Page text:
New tech platforms raise expectations for free and fair polls in March in a country blighted by post-poll violence.
Kenya has held its first presidential debate – between all eight candidates in next month’s tightly contested poll.
Millions of Kenyans watched and listened to Monday’s debate, broadcast live on national television, as well as YouTube.
Raila Odinga, the Kenyan prime minister, and his deputy Uhuru Kenyatta, who faces trial for crimes against humanity, were seen as the favourites in the vote.
During the debate, Kenyatta insisted that the crimes against humanity charges he faced at the International Criminal Court would not hinder him from running the country.
Kenyatta, the deputy prime minister and son of Kenya’s founding president, faces trial along with his running mate William Ruto at the International Criminal Court (ICC) for their alleged roles in orchestrating murder of about 1,000 people, rape and violence after the 2007 poll.
Felix Odhiambo of the Electoral Institute for Sustainable Democracy in Africa, told Al Jazeera that the two frontrunners, Odinga and Kenyatta, “came out of the debates with their support base intact.”
“Nothing happened that broke them in any way, and throughout the debate they were busy appealing to their base,” Odhiambo said from Nairobi.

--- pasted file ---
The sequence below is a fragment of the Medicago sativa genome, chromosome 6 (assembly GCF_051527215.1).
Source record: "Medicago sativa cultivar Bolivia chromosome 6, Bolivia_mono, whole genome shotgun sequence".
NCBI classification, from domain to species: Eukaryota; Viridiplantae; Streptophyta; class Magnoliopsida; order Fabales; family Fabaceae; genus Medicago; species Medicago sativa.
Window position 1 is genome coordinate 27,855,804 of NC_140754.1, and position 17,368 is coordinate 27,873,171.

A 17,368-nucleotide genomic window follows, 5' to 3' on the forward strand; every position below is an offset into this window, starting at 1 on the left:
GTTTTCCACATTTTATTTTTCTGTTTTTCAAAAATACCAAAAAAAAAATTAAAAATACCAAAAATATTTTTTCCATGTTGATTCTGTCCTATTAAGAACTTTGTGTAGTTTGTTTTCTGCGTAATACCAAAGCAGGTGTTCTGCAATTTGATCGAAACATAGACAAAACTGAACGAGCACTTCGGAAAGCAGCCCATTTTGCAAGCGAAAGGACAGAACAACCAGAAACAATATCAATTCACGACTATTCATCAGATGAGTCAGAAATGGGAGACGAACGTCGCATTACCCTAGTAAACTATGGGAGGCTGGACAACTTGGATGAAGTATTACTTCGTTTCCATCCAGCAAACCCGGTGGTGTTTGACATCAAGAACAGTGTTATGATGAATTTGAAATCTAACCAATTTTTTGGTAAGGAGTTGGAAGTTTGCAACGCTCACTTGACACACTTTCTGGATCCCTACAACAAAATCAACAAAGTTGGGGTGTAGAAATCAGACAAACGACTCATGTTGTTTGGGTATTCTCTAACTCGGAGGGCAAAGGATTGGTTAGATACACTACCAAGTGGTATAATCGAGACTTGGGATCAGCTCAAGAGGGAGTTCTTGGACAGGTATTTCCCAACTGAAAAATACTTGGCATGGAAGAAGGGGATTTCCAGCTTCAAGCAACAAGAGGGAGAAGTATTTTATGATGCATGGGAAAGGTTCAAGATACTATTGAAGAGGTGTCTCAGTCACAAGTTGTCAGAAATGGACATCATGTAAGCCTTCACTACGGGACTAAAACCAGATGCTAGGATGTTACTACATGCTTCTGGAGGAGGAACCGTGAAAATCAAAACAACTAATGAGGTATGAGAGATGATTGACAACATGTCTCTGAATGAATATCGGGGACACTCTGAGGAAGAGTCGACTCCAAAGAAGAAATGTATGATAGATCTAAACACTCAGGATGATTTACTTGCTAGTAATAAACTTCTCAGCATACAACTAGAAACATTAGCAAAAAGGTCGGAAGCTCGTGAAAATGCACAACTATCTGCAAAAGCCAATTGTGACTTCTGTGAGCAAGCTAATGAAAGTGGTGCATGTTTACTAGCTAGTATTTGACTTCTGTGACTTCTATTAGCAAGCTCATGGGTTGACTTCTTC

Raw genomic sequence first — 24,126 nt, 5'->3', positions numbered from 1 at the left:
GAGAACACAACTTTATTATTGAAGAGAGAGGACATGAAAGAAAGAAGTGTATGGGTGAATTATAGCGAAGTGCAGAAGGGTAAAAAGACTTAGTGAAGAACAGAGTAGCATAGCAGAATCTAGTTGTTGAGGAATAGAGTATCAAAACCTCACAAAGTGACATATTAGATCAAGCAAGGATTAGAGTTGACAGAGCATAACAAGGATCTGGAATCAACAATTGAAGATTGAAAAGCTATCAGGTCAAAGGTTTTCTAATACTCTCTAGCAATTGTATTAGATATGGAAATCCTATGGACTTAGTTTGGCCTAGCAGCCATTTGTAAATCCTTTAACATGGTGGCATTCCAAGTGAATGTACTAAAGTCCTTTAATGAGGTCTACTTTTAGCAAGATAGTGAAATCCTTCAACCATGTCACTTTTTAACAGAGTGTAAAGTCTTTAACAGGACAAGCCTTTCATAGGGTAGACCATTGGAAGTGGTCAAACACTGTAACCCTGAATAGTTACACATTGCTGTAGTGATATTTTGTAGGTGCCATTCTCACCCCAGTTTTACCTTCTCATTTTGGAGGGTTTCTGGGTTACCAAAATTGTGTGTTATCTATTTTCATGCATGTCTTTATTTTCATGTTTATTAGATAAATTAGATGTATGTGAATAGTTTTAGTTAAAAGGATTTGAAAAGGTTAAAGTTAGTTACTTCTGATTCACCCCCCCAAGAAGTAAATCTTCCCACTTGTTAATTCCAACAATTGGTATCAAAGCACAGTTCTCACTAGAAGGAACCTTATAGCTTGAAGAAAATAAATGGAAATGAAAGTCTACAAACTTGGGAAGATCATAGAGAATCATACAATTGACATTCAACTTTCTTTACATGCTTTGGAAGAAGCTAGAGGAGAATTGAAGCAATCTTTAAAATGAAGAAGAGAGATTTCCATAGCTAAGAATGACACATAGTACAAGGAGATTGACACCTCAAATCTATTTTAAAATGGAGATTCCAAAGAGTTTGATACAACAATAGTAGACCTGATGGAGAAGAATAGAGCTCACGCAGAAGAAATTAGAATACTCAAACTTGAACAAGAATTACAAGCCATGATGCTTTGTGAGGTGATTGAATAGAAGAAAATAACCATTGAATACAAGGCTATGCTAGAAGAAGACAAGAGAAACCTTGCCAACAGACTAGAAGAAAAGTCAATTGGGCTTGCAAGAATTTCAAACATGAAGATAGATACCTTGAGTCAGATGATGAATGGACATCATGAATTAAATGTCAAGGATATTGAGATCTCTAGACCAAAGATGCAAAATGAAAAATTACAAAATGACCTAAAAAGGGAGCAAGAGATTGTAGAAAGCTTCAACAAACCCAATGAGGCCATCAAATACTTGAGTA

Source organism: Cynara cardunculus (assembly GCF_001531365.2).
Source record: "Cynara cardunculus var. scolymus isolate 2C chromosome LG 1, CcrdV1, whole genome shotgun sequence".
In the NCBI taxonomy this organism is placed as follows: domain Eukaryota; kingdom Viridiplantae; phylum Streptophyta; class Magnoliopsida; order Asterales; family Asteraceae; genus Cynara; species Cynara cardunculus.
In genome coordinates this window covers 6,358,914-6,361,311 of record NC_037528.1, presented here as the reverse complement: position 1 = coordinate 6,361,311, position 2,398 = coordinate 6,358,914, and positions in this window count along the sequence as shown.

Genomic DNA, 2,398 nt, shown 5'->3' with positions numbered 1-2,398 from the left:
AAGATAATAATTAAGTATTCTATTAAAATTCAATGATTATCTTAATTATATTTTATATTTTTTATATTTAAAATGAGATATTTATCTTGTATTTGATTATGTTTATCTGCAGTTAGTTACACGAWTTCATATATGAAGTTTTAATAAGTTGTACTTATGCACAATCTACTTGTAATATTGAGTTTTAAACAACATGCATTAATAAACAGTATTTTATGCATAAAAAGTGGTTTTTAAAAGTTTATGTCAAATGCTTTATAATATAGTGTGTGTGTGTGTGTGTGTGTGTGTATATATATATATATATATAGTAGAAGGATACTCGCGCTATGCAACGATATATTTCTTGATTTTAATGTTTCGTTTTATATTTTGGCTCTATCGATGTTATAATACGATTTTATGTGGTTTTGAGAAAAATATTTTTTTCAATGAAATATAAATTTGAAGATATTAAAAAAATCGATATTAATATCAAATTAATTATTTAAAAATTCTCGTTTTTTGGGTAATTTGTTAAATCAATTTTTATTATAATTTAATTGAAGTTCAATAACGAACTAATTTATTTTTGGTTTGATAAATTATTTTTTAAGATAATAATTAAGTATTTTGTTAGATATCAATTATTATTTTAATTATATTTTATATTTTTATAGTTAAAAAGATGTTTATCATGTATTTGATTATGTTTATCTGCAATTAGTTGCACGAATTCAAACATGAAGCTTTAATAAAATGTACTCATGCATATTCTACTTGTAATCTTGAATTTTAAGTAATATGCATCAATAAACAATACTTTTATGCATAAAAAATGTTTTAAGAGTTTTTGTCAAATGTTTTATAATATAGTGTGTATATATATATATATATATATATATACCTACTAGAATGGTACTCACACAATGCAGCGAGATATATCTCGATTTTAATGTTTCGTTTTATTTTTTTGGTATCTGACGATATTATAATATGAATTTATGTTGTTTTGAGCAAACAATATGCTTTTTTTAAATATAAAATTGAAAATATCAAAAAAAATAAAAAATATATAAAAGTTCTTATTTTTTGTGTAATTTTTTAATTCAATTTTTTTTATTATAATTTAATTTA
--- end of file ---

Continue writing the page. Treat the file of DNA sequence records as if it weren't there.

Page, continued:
Kenya’s presidential election is set for March 4.
All eight presidential candidates cleared by Kenya’s electoral authority were present during Monday’s live debate, which was widely aired.
Kenyatta was asked about his ability to run the country despite facing the charges by the debate’s moderators. An audience of about 200 people also participated in questioning the candidates.
“I will be able to handle the issue of clearing our names… while at the same time ensuring that the business of government continues,” Kenyatta said in reply to a question about how he and Ruto will juggle court appearances and run the country if elected.
But his key challenger scoffed at the possibility of running Kenya from The Hague-based ICC.
“I know that it will pose serious challenges to run a government by Skype from The Hague,” Odinga said. “I know that it is not practical.”
President Mwai Kibaki is stepping down after two terms in office.
Meanwhile, Sam Ongeri, foreign minister, accused European diplomats on Monday of trying to influence the election in the run-up to the March 4 vote.
|Among the candidates are Odinga, the PM, and his deputy Kenyatta, who is facing trial for crimes against humanity|
Ongeri summoned European Union (EU) ambassadors on Monday to express his “utmost displeasure” at what he claimed was an “orchestrated attempt by a number … to influence the way Kenyans conduct” their forthcoming elections.
“The remarks made by EU envoys are clearly inflammatory and could have the effect of polarising the country,” Ongeri said in a statement after the meeting.
Disputes over the previous election, in 2007, led to violence that killed more than 1,000 people and displaced 600,000 others.
The violence shattered Kenya’s image as a regional beacon of stability when then opposition chief Odinga accused President Kibaki of rigging his way to re-election following the December 2007 polls.
What began as political riots, quickly turned into ethnic killings of Kenyatta’s Kikuyu tribe, who in return launched reprisal attacks, plunging Kenya into its worst wave of violence since independence in 1963.